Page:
• Finally, as innovation cannot exist in isolation efforts are needed for various inter-disciplinary universities and colleges to be geographically placed in proximity of each other as well as various industrial research facilities as is found elsewhere.
What is your view on the government's 'Make in India' initiative? As a top player in OTF manufacturing, how you think this initiative catapulted India into top manufacturing economies? What, according to you, are key hurdles in the path of 'Make in India' initiatives?

The government's Make in India initiative is a strong step in the right direction, as it will help in building India into a modern industrial power capable of absorbing our youth into the right jobs and career which will suit their ability and ambitions. This has the potential to certainly catapult India into becoming a top manufacturing economy. The key hurdles are:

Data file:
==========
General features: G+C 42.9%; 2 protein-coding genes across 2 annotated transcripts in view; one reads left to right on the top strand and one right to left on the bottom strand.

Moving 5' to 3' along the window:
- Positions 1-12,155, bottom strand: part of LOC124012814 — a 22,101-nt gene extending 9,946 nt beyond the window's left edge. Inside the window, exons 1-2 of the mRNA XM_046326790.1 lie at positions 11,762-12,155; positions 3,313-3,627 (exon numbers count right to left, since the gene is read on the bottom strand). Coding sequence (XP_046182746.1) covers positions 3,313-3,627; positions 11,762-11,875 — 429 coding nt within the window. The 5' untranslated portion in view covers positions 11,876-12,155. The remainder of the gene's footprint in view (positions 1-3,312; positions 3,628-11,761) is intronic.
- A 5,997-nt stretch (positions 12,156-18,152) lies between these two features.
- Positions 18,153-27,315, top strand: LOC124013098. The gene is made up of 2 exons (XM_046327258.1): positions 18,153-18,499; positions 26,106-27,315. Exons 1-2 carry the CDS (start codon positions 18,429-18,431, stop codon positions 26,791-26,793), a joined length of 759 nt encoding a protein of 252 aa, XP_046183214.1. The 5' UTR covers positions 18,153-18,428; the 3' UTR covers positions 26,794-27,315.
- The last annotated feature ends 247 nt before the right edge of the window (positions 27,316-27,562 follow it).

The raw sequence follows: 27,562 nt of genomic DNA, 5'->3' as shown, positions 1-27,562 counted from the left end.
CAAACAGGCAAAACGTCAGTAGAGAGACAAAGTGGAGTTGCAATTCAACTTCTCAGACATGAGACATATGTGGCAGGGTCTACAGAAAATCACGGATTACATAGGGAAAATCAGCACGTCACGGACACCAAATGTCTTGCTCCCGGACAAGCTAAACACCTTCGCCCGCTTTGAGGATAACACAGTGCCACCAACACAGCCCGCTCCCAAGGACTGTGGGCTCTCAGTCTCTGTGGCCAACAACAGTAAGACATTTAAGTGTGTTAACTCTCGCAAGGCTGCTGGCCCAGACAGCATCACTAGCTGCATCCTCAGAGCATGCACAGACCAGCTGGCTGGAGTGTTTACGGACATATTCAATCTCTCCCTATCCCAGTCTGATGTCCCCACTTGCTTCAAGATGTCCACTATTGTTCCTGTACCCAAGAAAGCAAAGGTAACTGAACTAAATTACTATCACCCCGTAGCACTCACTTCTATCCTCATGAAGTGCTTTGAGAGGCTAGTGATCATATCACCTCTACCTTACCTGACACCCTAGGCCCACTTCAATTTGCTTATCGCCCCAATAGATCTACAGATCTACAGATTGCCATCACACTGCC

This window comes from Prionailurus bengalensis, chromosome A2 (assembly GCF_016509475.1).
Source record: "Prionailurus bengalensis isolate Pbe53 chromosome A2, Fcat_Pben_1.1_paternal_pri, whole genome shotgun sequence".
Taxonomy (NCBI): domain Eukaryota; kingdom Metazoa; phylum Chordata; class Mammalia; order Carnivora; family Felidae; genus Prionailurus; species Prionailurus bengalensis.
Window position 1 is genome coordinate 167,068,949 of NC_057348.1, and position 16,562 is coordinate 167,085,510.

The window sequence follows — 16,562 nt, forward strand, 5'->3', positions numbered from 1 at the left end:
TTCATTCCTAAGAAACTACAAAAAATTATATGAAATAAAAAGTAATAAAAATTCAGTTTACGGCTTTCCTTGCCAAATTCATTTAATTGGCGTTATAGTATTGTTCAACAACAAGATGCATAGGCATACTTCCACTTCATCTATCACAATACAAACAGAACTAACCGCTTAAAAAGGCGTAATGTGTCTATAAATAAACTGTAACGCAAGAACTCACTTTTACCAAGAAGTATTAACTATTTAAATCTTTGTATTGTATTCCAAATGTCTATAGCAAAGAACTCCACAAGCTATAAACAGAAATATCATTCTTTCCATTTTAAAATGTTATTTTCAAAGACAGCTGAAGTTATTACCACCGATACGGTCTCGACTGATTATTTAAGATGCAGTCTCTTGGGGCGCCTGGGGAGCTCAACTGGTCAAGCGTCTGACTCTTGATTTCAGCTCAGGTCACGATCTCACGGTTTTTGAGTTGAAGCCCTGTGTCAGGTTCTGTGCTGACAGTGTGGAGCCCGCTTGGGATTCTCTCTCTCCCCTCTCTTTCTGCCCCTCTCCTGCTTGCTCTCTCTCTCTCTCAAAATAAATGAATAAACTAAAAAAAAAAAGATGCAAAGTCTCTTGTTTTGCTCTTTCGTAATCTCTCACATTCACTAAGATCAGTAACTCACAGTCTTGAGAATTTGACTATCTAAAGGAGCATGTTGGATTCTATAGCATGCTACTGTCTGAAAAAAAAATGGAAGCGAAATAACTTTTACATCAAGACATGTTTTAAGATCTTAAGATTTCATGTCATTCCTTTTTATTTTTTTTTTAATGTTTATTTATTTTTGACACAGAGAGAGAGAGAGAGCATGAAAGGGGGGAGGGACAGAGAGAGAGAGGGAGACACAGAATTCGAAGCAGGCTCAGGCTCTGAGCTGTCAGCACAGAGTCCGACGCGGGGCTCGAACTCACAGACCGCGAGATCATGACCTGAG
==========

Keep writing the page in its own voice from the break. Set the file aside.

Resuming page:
• Education and training system which makes youth directly employable
  • Changing of culture with reference to professionalism incorporate management and attitude towards work discipline, following processes and systems which lead to international quality products.
  • Policies which favor and reward investment in innovation and in ease of doing business.
  • Funding avenues for first generation entrepreneurs and a social and regulatory framework which "allows to fail".
Although the government has taken several positive steps, more steps are definitely welcome going forward to address above.